So Many Reasons

The newest cult following on Netflix: 13 Reasons Why

A review.  Warning: MAJOR Spoilers

I didn’t want to watch it.  I knew the topic.  Then I went to a book club and heard mixed reviews.  It piqued my curiosity.  Curiosity kills the cat.

As someone who has struggled with depression and suicidal thoughts, and has several friends who struggle too, I am pleased to know that there is finally a show getting people to talk about a “taboo” subject.  However, the show erred in many ways.  I’ll highlight some positives of the show and then go into the many flaws.

Pros

1.) People are finally speaking about suicide, depression, and mental illness.  Society has often thinks we should silence such issues.  In America, we strive for individuality and dependence on self.  These topics jeopardize self-reliance and ‘success’ through hard work and determination.

2.) The show highlights how women’s bodies are still objectified.

Sadly, I was at a high school graduation party this weekend.  I was in another room nursing my infant daughter.  I could hear the teenage girls and boys discussing another student’s body.  They were saying she was too skinny and it was repulsive.  Repulsive?

In a society that has emphasized diet and exercise to get skinny, because skinny is too often equated with health, that we have girls struggling with the spectrum of eating disorders?  Unfortunately, if a girl was fat, she’d be critiqued for that.  We can’t win.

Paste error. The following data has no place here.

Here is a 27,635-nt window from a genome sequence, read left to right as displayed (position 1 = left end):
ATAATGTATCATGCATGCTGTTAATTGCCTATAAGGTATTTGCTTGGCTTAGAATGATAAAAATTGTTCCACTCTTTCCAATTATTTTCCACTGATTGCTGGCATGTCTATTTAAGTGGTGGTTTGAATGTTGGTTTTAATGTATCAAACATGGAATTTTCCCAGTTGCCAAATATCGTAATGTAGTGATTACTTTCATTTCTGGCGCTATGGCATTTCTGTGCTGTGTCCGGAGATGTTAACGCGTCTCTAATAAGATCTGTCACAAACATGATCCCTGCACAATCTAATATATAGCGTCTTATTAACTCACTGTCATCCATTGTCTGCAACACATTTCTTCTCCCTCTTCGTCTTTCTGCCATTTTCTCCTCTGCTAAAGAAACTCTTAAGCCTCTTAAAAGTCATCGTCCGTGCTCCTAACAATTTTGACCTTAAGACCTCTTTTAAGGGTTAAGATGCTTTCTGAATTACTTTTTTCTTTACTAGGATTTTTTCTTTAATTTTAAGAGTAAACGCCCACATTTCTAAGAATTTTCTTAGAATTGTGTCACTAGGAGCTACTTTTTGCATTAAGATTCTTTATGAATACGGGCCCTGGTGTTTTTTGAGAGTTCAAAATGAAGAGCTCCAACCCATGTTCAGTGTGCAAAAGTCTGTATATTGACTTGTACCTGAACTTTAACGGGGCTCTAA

I know men are critiqued too: If you are too skinny, you are a wuss.  What are you? Weak? Are you crying? Are you a pansy? A woman?  Have you ever noticed that a critique of a man’s body usually compares his lack of muscle female inadequacy?  If a guy doesn’t have muscle, he is told he is weak, womanly.  Why is being a woman thought of as weak?  You see, guys bodies are criticized, but the insults hurled at men comes back to belittling women.  A muscular woman is sometimes called butch.  However, while this is still an insult, strength is still a positive thing.  In American society, physical weakness is very much a flaw.  Feminism is needed when we are still objectifying and belittling women’s bodies.

3.) Rape is discussed.  You see how silence on the topic of rape spirals out of control and damages the individual who was raped and others.

4.) You see how bullying leads to suicide.